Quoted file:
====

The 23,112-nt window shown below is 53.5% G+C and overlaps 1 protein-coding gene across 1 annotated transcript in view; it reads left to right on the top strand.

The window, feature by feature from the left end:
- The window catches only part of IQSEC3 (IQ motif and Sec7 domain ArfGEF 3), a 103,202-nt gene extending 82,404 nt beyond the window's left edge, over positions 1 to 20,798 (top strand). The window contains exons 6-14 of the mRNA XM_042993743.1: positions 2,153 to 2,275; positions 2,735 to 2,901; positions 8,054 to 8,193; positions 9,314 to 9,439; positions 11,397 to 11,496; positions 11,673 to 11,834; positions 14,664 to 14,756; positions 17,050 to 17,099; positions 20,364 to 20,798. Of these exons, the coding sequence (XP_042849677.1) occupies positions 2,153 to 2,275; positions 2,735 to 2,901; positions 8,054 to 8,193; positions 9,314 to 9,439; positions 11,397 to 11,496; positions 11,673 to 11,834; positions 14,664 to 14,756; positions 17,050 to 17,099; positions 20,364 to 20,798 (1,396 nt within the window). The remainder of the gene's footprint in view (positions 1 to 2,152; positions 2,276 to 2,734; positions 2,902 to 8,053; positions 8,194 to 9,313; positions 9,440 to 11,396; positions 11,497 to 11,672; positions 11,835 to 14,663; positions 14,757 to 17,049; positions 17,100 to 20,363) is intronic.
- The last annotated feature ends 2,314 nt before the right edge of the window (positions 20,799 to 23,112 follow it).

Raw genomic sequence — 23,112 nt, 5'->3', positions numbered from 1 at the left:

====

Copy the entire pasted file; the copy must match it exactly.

The 23,112-nt window shown below is 53.5% G+C and overlaps 1 protein-coding gene across 1 annotated transcript in view; it reads left to right on the top strand.

The window, feature by feature from the left end:
- The window catches only part of IQSEC3 (IQ motif and Sec7 domain ArfGEF 3), a 103,202-nt gene extending 82,404 nt beyond the window's left edge, over positions 1 to 20,798 (top strand). The window contains exons 6-14 of the mRNA XM_042993743.1: positions 2,153 to 2,275; positions 2,735 to 2,901; positions 8,054 to 8,193; positions 9,314 to 9,439; positions 11,397 to 11,496; positions 11,673 to 11,834; positions 14,664 to 14,756; positions 17,050 to 17,099; positions 20,364 to 20,798. Of these exons, the coding sequence (XP_042849677.1) occupies positions 2,153 to 2,275; positions 2,735 to 2,901; positions 8,054 to 8,193; positions 9,314 to 9,439; positions 11,397 to 11,496; positions 11,673 to 11,834; positions 14,664 to 14,756; positions 17,050 to 17,099; positions 20,364 to 20,798 (1,396 nt within the window). The remainder of the gene's footprint in view (positions 1 to 2,152; positions 2,276 to 2,734; positions 2,902 to 8,053; positions 8,194 to 9,313; positions 9,440 to 11,396; positions 11,497 to 11,672; positions 11,835 to 14,663; positions 14,757 to 17,049; positions 17,100 to 20,363) is intronic.
- The last annotated feature ends 2,314 nt before the right edge of the window (positions 20,799 to 23,112 follow it).

Raw genomic sequence — 23,112 nt, 5'->3', positions numbered from 1 at the left: